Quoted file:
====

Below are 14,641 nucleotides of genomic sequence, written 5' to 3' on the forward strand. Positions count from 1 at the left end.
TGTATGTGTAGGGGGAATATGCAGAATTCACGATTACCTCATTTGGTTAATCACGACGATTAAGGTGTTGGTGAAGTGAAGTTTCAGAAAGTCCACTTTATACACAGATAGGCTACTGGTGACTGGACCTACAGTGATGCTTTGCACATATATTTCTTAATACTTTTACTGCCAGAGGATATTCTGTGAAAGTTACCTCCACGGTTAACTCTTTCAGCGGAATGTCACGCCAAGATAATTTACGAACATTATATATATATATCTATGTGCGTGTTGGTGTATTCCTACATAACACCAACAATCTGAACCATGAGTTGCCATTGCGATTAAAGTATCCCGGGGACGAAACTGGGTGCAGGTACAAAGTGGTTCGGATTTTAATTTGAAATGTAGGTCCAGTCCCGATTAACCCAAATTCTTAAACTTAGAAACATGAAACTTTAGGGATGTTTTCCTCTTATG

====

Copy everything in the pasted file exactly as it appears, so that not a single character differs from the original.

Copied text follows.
Below are 14,641 nucleotides of genomic sequence, written 5' to 3' on the forward strand. Positions count from 1 at the left end.
TGTATGTGTAGGGGGAATATGCAGAATTCACGATTACCTCATTTGGTTAATCACGACGATTAAGGTGTTGGTGAAGTGAAGTTTCAGAAAGTCCACTTTATACACAGATAGGCTACTGGTGACTGGACCTACAGTGATGCTTTGCACATATATTTCTTAATACTTTTACTGCCAGAGGATATTCTGTGAAAGTTACCTCCACGGTTAACTCTTTCAGCGGAATGTCACGCCAAGATAATTTACGAACATTATATATATATATCTATGTGCGTGTTGGTGTATTCCTACATAACACCAACAATCTGAACCATGAGTTGCCATTGCGATTAAAGTATCCCGGGGACGAAACTGGGTGCAGGTACAAAGTGGTTCGGATTTTAATTTGAAATGTAGGTCCAGTCCCGATTAACCCAAATTCTTAAACTTAGAAACATGAAACTTTAGGGATGTTTTCCTCTTATG